6 Seek the Lord while he may be found;
call on him while he is near.
In the core of this season of Lent, an intentional time of self-examination and reflection, a time of repentance, fasting and preparation for the coming of Easter, is the active posture of seeking the Lord. The verses that precede verse 6 are an invitation to come ready to listen to Him, with the assurance that we will find life (v.3).
But what does it mean when it says “while he may be found”? Is He hiding from us?
We get a hint in verse 7 as it goes on by telling the wicked to change their ways and to turn to the Lord that he may have mercy on them. So, it’s more like a warning, an urgent call to turn back to Him, before wondering too far.
Have you ever done something that, at first, you used to feel uncomfortable, convicted that it was just not right by God’s standards, but then, as that pattern re-occurs over and over again, you felt less convicted, less bothered… unmoved, and experienced a hardened heart?
Take time to let Him remind you of what pleases Him.
Let the wicked change their ways and banish the very thought of doing wrong. Let them turn to the LORD that he may have mercy on them. Yes, turn to our God, for he will forgive generously. (Isaiah 55:7 NLT) (Su).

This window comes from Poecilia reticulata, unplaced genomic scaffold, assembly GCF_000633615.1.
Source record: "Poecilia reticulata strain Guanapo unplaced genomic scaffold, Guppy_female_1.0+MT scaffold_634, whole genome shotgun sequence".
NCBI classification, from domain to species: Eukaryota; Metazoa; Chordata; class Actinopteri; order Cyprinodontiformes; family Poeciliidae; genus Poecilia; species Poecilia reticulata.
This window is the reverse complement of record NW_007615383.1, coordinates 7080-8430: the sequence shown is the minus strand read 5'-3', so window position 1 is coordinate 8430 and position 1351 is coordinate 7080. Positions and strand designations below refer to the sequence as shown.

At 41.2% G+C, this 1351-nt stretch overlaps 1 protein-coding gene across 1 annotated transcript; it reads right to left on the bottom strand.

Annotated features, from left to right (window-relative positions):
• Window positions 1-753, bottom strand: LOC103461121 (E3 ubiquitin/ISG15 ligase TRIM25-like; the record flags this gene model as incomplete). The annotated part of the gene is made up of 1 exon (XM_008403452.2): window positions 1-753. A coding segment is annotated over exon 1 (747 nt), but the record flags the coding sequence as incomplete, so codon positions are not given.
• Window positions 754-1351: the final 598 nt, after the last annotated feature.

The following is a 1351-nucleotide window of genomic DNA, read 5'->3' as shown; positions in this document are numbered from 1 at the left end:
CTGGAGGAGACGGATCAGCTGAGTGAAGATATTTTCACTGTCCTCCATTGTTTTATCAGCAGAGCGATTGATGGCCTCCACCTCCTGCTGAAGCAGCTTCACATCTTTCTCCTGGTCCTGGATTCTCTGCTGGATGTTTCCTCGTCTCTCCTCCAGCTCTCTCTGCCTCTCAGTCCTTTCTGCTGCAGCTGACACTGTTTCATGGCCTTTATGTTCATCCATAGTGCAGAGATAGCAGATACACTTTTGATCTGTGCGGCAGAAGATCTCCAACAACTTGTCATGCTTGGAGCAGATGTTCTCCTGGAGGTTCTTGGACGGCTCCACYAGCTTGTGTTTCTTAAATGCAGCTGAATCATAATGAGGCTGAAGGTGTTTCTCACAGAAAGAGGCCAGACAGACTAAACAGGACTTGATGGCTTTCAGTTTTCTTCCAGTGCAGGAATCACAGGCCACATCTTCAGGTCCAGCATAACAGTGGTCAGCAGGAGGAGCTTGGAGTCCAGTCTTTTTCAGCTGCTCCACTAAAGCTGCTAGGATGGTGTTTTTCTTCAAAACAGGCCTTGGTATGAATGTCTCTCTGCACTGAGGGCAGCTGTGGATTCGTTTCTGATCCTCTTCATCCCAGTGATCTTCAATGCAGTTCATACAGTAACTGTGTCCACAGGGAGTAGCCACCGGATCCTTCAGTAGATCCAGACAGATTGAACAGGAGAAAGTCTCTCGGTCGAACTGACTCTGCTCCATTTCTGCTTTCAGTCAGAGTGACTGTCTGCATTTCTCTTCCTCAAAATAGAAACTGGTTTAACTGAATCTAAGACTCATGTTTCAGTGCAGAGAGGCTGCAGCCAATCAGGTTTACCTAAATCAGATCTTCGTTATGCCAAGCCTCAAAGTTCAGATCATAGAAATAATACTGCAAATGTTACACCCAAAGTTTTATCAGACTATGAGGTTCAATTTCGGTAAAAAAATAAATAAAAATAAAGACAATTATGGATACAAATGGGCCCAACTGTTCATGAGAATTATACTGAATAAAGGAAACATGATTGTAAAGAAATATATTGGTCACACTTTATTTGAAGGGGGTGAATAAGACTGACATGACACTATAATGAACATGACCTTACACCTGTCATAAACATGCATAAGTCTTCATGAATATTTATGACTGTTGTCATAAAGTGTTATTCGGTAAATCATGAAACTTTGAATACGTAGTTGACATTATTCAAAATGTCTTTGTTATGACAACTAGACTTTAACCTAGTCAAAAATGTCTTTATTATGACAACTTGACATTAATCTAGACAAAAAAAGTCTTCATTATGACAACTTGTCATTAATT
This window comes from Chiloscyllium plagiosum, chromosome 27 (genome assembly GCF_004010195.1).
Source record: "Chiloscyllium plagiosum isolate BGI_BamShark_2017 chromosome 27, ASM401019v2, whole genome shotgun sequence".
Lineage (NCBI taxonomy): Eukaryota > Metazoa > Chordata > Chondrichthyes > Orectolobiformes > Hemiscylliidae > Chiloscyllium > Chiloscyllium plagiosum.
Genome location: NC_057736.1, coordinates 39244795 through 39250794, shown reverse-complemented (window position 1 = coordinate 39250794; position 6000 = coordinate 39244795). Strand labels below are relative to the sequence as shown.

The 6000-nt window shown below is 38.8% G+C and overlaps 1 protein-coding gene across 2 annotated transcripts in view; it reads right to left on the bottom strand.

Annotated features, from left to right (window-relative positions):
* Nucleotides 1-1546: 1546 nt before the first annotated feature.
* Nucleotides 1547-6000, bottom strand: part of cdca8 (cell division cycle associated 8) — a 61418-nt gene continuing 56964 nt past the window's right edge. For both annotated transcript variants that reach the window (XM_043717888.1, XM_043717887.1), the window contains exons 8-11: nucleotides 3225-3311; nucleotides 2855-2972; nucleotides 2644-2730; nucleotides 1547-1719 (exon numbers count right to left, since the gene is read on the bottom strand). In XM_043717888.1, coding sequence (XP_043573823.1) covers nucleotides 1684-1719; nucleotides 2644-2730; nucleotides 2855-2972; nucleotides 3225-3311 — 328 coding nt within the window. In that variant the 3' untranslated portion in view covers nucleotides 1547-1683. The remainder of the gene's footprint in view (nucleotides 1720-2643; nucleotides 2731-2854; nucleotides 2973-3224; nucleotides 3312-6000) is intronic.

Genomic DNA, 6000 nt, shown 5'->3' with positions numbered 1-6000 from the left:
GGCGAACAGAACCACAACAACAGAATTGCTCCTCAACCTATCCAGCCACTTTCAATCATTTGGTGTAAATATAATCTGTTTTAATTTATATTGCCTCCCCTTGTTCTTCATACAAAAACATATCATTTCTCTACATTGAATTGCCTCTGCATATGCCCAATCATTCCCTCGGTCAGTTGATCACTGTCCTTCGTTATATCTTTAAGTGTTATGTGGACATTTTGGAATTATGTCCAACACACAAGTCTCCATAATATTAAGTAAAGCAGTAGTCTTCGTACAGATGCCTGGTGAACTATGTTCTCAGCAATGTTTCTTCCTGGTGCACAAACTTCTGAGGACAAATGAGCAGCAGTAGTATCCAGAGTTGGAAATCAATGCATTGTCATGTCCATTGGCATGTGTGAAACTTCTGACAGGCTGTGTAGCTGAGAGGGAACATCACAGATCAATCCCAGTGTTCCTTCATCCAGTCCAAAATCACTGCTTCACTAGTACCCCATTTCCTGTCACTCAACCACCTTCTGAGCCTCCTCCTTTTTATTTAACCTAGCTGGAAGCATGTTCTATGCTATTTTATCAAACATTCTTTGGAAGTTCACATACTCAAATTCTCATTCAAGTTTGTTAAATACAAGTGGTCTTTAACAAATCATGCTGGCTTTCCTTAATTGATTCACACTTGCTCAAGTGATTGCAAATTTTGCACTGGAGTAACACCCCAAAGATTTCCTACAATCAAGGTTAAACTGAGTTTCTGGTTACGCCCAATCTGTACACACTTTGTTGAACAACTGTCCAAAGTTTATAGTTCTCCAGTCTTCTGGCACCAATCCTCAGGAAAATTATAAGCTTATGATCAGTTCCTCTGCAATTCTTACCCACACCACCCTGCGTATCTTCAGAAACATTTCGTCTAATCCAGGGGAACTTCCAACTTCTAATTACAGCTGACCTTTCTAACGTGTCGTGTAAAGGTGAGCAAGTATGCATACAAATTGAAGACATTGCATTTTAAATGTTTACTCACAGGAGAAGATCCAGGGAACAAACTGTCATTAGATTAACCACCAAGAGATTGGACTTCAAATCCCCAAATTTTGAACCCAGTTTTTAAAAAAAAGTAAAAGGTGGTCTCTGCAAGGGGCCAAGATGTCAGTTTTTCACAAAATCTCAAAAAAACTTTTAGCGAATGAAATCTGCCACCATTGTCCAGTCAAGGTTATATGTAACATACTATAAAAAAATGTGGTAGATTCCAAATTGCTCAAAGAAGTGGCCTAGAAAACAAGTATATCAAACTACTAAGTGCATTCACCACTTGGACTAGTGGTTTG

Thoughts for the day
- Is there an area in your life that you need to repent before your heart becomes too hardened?
- What does this passage tell you about God and Jesus?
- What does this passage tell you about humanity?
- What do you feel God is telling you through this passage?
- How can you apply this message in an area of your life that needs transformation?
- Is there anyone you think should hear or will benefit from this message? Go and tell them.
Look around and pray. It’s easy to forget to pay attention when making the same journey every day. Use your travel time to look around and pray for what you see. Pray for the buildings you pass; the people you see, your fellow travelers. Invite God’s presence to show you your commute through His eyes.